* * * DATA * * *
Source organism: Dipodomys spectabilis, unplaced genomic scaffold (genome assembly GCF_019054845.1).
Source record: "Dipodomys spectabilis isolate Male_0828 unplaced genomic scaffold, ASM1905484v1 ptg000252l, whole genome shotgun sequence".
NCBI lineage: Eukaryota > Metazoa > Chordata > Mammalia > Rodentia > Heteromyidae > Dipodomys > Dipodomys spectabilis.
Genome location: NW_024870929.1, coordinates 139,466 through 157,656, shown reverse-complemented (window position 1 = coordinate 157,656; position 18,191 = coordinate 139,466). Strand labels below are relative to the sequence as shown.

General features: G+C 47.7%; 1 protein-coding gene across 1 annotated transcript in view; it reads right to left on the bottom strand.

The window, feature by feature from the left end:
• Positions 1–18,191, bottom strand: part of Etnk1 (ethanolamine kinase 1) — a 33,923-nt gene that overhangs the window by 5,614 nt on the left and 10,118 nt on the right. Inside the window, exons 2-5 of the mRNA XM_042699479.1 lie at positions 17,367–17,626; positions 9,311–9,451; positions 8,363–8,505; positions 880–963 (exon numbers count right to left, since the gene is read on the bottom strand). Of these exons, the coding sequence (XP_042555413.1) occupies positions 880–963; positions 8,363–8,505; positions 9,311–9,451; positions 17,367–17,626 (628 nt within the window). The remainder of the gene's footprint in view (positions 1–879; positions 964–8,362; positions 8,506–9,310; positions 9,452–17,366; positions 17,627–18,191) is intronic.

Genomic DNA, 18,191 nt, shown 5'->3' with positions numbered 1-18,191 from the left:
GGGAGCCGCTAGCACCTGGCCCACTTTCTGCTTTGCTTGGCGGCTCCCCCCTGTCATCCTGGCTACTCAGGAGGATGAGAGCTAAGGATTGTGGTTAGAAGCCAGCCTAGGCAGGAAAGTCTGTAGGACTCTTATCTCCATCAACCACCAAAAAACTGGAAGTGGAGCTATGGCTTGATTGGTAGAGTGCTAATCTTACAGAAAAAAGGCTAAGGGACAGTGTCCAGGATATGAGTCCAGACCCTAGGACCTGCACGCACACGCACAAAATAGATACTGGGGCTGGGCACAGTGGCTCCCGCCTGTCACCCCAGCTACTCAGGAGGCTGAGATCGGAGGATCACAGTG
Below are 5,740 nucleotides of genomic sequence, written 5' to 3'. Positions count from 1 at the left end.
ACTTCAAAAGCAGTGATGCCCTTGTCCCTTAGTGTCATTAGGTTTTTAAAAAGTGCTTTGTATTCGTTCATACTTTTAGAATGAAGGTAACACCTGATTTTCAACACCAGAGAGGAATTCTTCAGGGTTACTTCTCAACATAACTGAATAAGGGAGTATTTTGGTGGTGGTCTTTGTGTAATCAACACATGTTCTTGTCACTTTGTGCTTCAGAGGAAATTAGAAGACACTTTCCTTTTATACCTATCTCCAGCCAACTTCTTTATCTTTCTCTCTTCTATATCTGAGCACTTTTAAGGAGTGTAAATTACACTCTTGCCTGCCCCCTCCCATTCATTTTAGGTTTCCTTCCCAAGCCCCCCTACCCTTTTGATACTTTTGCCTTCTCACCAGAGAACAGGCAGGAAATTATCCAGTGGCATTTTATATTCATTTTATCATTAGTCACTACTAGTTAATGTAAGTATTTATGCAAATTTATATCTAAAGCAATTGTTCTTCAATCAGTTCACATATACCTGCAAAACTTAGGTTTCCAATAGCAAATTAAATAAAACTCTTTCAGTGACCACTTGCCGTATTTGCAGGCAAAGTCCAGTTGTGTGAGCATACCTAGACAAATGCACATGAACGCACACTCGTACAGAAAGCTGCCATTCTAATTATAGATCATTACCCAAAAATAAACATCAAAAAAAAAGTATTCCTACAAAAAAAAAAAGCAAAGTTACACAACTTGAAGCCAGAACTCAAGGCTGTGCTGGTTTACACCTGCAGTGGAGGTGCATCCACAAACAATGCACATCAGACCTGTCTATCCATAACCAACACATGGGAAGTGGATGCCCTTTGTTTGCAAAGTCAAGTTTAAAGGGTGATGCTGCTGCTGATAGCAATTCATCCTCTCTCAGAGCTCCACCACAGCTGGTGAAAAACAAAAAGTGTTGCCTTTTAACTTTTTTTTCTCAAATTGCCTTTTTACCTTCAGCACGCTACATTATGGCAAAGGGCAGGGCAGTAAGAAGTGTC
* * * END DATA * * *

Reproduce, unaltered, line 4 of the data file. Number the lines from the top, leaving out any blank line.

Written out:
Genome location: NW_024870929.1, coordinates 139,466 through 157,656, shown reverse-complemented (window position 1 = coordinate 157,656; position 18,191 = coordinate 139,466). Strand labels below are relative to the sequence as shown.